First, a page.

NEW YORK (TheStreet) -- Dry-bulk shipping stocks rose sharply Tuesday as bullish sentiment appeared to reenter the sector and spot-market rates for bulk maritime transport strengthened a bit.

On Tuesday, the Baltic Dry Index, a measure of spot shipping prices across vessel sizes, rose 1.2%. The going rate for a capesize ship, the biggest dry-bulk carriers in the world, jumped 4% to nearly $31,000 a day -- a rate that has remained basically flat since the beginning of the month.

Shares of Genco Shipping & Trading ( GNK - Get Report) led the charge Tuesday, spiking 9.8% to $20.89. The company has a greater exposure to spot rates than many of its peers, which have booked much of their fleets into charters that cover periods of a year or more. Genco, on the other hand, can benefit when short-term rates jump.

But as a quick check of the short interest demonstrates (as of Jan. 29, short sellers held nearly 28% of Genco's float), a dose of brighter news can sometimes induce a short squeeze, sharpening the ascent of these volatile stocks.

Indeed, the bears and the shorts still have their arguments, none more potent than oversupply, with an armada of new ships scheduled to enter service this year. Others believe that China simply can't keep importing raw materials (and using dry bulk ships to carry them) at the historic pace seen last year -- especially since the country's banking authorities began a much ballyhooed effort to tamp down on loose lending.

But those appear to be long-term concerns. Over the short term, the Chinese New Year festivities have quieted the normally brisk Australia-to-China coal and iron-ore runs.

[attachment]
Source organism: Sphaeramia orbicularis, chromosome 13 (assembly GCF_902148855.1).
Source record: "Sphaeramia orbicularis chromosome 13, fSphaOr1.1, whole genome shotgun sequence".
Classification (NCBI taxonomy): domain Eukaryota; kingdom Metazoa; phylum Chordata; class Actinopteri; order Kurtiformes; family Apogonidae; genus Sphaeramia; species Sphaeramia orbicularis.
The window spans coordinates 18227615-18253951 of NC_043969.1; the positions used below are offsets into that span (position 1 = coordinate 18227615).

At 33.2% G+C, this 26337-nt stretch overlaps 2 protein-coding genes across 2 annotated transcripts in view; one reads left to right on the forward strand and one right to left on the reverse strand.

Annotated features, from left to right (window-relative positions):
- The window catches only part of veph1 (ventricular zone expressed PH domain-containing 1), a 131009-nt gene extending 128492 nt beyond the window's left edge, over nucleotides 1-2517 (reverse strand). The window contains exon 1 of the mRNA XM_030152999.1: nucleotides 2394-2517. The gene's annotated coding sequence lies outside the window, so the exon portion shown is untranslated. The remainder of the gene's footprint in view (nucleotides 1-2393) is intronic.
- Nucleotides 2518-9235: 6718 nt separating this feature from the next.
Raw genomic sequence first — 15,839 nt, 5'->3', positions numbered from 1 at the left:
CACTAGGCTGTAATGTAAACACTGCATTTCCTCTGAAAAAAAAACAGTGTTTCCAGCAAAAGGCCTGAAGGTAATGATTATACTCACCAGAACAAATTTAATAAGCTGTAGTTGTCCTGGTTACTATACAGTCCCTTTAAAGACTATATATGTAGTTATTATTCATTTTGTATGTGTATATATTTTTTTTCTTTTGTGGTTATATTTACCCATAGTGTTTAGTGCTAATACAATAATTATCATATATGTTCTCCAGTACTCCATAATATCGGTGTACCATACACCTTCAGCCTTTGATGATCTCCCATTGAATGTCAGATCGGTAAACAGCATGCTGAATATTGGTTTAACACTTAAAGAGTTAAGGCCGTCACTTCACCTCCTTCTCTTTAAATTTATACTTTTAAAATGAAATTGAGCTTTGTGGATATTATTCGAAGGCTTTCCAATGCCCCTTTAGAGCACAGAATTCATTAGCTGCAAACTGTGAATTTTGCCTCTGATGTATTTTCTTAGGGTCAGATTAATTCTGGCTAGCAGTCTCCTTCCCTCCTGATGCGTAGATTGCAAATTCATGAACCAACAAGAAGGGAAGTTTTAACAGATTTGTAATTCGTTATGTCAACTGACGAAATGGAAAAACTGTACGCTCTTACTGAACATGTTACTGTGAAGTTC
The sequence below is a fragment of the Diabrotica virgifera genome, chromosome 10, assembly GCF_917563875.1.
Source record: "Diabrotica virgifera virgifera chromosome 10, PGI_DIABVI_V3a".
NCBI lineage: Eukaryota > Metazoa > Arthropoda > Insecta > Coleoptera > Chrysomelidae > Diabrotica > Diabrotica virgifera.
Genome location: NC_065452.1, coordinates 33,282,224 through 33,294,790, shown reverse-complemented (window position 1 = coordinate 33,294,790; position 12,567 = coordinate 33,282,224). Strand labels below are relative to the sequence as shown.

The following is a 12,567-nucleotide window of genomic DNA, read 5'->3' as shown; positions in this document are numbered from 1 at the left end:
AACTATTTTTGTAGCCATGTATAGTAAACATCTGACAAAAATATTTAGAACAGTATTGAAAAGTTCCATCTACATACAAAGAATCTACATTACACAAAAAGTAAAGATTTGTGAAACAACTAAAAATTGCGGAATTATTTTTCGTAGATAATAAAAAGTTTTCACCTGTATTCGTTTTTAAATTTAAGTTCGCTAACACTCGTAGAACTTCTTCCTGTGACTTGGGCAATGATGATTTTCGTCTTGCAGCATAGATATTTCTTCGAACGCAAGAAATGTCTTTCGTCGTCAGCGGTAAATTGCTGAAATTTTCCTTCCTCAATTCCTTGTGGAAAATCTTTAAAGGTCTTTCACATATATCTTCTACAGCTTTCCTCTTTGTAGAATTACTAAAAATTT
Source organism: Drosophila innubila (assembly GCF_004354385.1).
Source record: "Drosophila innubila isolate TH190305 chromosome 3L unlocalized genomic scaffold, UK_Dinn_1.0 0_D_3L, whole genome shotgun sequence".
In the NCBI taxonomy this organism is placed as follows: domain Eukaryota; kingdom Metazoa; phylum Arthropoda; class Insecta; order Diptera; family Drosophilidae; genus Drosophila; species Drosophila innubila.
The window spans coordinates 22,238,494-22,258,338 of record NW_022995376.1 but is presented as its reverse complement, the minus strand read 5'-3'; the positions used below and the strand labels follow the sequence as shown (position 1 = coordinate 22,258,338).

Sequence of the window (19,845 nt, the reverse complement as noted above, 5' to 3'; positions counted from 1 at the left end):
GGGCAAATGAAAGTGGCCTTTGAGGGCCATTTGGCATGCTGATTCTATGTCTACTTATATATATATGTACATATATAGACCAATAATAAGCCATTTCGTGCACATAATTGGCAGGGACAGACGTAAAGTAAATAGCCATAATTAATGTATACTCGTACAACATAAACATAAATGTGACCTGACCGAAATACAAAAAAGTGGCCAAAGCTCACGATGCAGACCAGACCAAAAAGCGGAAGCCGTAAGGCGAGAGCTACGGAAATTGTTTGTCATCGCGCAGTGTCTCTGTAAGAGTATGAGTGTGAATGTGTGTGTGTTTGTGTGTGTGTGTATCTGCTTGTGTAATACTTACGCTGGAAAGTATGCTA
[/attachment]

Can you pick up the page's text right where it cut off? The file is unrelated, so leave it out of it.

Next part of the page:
Meanwhile, the world's big three miners -- BHP Billiton ( BHP), Vale ( VALE) and Rio Tinto ( RTP) -- continue to negotiate with Chinese buyers for their annual iron-ore price contract. Rumors have pegged an increase of 40% over last year's depressed rate -- with some outlandish guesses calling for a 60% hike -- but nothing official has emerged.

Dry-bulk bulls think the coming price hike will cause another rash of Chinese buying, which would push shipping rates higher. But so far that has yet to occur.

As a backdrop to all this, shipping companies with U.S.-listed shares have entered their February fourth-quarter earnings season. Most of these outfits will release results later this month; because of record Chinese importation during the last part of 2009, most analysts expect a relatively strong showing.

Other stocks pacing the gainers in the dry-bulk sector Tuesday were shares of Navios Maritime ( NM - Get Report), which added 7.7% to $6.31; Eagle Bulk Shipping ( EGLE - Get Report), which spiked nearly 7.1% to $5.26; and Excel Maritime ( EXM), up 8.2% to $5.70.

DryShips' ( DRYS) stock rose 3.7% to $5.64 on lighter-than-average volume, while Diana Shipping ( DSX - Get Report) jumped nearly 5% to $14.33.

-- Written by Scott Eden in New York

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Scott Eden has covered business -- both large and small -- for more than a decade. Prior to joining TheStreet.com, he worked as a features reporter for Dealmaker and Trader Monthly magazines. Before that, he wrote for the Chicago Reader, that city's weekly paper. Early in his career, he was a staff reporter at the Dow Jones News Service. His reporting has appeared in The Wall Street Journal, Men's Journal, the St. Petersburg (Fla.) Times, and the Believer magazine, among other publications. He's also the author of Touchdown Jesus (Simon & Schuster, 2005), a nonfiction book about Notre Dame football fans and the business and politics of big-time college sports. He has degrees from Notre Dame and Washington University in St. Louis.